The Hebrew word כארו (ka'aru) is found in one verse, Psalm 22:17 (verse 16 in Christian Bibles). Yes, I know, there are many out there who are saying, “No, that is not the word in Psalm 22:17 it is the word כארי (ka’ari).” But hear me out.
Let’s begin by defining these two Hebrew words. The word כארי (ka’ari) is the Hebrew word ארי (ari) meaning “lion,” with the prefix כ (k) meaning “like.” So כארי (ka’ari) means “like a lion.” The word כארו (ka'aru) is the Hebrew verb כאר (K.A.R) meaning “to dig” or possibly “to pierce” (the meaning of this word is determined by examining other Semitic languages that do use this word). When the letter vav (ו) is added to the end of a verb, it identifies the verb as perfect tense (similar to our past tense) and the subject of the verb as third person, masculine, plural. So this verb would be translated as “they dug” or “they pierced.”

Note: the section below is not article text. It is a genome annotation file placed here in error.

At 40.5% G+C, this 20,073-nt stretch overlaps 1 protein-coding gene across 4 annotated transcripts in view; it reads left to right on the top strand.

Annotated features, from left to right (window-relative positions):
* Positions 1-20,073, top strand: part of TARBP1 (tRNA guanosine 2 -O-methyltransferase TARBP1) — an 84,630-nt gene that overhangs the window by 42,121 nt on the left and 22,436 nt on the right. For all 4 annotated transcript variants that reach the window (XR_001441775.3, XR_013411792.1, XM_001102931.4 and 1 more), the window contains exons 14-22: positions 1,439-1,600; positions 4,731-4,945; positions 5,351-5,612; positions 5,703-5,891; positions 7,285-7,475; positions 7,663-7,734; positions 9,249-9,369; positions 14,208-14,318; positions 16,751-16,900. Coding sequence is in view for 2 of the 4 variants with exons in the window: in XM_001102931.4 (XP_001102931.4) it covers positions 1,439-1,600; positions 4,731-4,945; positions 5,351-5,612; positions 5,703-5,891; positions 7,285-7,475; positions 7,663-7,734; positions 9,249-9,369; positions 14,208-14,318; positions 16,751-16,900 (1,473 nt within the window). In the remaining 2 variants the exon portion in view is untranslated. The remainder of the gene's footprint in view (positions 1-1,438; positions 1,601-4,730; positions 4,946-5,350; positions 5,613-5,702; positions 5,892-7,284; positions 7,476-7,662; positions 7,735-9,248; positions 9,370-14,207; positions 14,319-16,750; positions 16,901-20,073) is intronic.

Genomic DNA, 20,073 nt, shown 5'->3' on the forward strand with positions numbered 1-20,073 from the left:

If Psalm 22:17 is translated with the word כארו (ka'aru), then it would read as;
For dogs will surround me, the assembly of evil ones encompass me, they pierced my hands and feet.
If, on the other hand, we translate this verse with the word כארי (ka’ari), then it would read as;
For dogs will surround me, the assembly of evil ones encompass me, like a lion are my hands and feet.
Bible translators and scholars use a process called Textual Criticism to determine the original wording of a given passage by comparing all of the ancient manuscripts.
The Hebrew word כארי (ka'ariy-like a lion) is the word found in the Masoretic Hebrew text in this verse. However, in the Dead Sea Scrolls, which is 1,000 years older than the Masoretic Hebrew text, the letters yud and vav look almost identical, so it is possible, from the Dead Sea Scrolls to read this word as כארו (ka’aru) or כארי (ka’ariy).
Also, the Septuagint, a 2,000 year old Greek translation of the Hebrew Bible, for this phrase reads; ωρυξαν χειράς μου και πόδας, which means “they have dug my hands and feet,” which agrees with the Hebrew spelling of כארו (ka’aru - they dug).
So, in summary, the Jewish translation of “like a lion” agrees with the Masoretic text and possibly the Dead Sea Scrolls and the Christian translation of “they dug/pierced” agrees with the Septuagint and possibly the Dead Sea Scrolls. For those who criticize the Christian translation for being a mistranslation of the Masoretic text, this is not the case, it is a matter of a different conclusion based on Textual Criticism.